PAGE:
The campaign has taken a very interesting turn, and highlighted the advantage of the fog of war capable with PBEM.
The battle of Peine was the ninth battle of the campaign. The French had suffered a number of defeats, and only one corps stood between Blucher and his campaign objective – the capture of Hanover. He was about to attack Peine, the last defensive position east of Hanover, with three corps
The French commander at Peine decided to stand and fight. Davout was within supporting distance but only had two weak corps. His IV corps promised to arrive in time to take part in the battle, and on that understanding Davout ordered his army to march to join battle at Peine.
The commander of IV saw an opportunity to cut the Prussian lines of communication by marching south and taking Brunswick. This would also prevent a Prussian retreat should they lose the battle of Peine. He sent a message to Blucher, but it was delayed by the presence of the Prussian army between him and Davout.
IV corps did not take part in the battle, and the French lost. The corps at Peine was sent reeling back to Hanover and Davout had to decide what to do next. He had two weak corps left, and was facing a Prussian army twice his size. He was still not aware that IX corps was only 15 miles away at Brunswick.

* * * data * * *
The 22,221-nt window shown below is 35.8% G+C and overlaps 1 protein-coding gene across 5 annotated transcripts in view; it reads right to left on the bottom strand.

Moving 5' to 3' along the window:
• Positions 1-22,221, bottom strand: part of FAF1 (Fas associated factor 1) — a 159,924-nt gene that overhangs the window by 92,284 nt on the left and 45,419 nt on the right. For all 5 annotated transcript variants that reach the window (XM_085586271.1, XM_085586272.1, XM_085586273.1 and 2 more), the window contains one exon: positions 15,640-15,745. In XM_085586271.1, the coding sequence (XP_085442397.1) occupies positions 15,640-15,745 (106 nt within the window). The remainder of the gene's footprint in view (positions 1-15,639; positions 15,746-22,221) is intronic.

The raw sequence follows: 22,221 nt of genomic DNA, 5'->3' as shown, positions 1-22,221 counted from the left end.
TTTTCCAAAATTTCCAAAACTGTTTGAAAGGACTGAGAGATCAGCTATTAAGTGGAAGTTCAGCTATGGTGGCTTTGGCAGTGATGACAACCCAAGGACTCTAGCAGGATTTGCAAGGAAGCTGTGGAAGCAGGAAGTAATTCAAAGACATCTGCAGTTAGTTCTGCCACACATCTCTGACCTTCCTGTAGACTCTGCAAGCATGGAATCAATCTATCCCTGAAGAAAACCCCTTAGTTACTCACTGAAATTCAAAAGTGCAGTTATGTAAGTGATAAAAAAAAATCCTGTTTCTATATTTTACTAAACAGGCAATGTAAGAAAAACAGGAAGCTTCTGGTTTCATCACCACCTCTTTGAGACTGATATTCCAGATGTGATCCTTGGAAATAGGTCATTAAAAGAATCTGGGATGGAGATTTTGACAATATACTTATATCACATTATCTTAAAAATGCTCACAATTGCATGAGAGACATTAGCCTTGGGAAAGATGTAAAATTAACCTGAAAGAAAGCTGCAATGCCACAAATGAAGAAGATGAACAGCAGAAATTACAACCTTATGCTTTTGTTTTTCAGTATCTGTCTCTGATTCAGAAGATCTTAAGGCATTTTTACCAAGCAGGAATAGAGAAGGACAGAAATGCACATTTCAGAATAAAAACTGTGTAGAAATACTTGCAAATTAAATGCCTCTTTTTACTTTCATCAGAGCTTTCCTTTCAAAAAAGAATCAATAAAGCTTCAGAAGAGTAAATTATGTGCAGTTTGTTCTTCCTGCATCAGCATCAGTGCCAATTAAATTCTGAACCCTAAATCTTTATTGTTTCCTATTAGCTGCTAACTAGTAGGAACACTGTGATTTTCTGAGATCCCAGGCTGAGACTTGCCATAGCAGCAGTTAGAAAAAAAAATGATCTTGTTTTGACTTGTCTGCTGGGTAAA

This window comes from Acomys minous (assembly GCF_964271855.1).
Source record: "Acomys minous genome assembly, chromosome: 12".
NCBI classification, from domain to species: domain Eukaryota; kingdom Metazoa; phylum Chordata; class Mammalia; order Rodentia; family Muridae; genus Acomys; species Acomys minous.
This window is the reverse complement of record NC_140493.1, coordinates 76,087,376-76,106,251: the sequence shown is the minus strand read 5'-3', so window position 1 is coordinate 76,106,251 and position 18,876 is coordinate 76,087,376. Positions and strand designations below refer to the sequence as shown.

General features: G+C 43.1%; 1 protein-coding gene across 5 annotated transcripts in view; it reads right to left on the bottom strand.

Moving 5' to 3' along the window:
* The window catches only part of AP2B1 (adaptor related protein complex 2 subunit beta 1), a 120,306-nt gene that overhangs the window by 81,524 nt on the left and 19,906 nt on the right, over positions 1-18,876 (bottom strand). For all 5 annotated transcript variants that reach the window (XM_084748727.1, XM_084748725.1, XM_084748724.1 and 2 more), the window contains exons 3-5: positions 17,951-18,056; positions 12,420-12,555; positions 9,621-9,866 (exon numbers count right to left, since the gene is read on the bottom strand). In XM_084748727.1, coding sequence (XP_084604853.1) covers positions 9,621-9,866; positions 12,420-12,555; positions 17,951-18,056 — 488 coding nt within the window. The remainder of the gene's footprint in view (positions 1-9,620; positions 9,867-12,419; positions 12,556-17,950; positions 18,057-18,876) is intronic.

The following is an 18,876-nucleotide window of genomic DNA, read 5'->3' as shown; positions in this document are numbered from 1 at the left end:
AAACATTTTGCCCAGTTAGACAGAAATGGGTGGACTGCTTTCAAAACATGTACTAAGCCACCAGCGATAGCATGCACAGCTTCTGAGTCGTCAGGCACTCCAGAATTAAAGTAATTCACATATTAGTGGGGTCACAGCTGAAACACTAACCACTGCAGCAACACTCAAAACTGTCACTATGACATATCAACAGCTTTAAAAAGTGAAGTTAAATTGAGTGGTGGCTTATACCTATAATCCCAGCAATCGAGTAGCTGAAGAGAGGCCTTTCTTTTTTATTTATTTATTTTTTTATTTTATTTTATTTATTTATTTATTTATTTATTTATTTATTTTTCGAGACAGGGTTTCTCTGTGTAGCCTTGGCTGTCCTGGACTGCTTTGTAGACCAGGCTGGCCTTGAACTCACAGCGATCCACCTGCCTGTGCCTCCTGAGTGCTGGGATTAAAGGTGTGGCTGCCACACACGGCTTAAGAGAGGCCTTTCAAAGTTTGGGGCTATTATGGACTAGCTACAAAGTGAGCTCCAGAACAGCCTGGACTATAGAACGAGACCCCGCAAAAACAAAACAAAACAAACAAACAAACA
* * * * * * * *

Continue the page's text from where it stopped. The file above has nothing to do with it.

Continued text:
As umpire I knew all of this. But as Davout I did not want to take a decision because it would be difficult to ignore all of the implications. I decided to hold a council of war with the two corps commanders at Peine. The decision would be left to them.
They were divided, and I had to use my casting vote to order a withdrawal towards Celle. The next morning IV corps attacked Peine from Brunswick. But that is the subject of the tenth battle in the campaign.
Details of the council of war meeting are on the latest campaign diary blog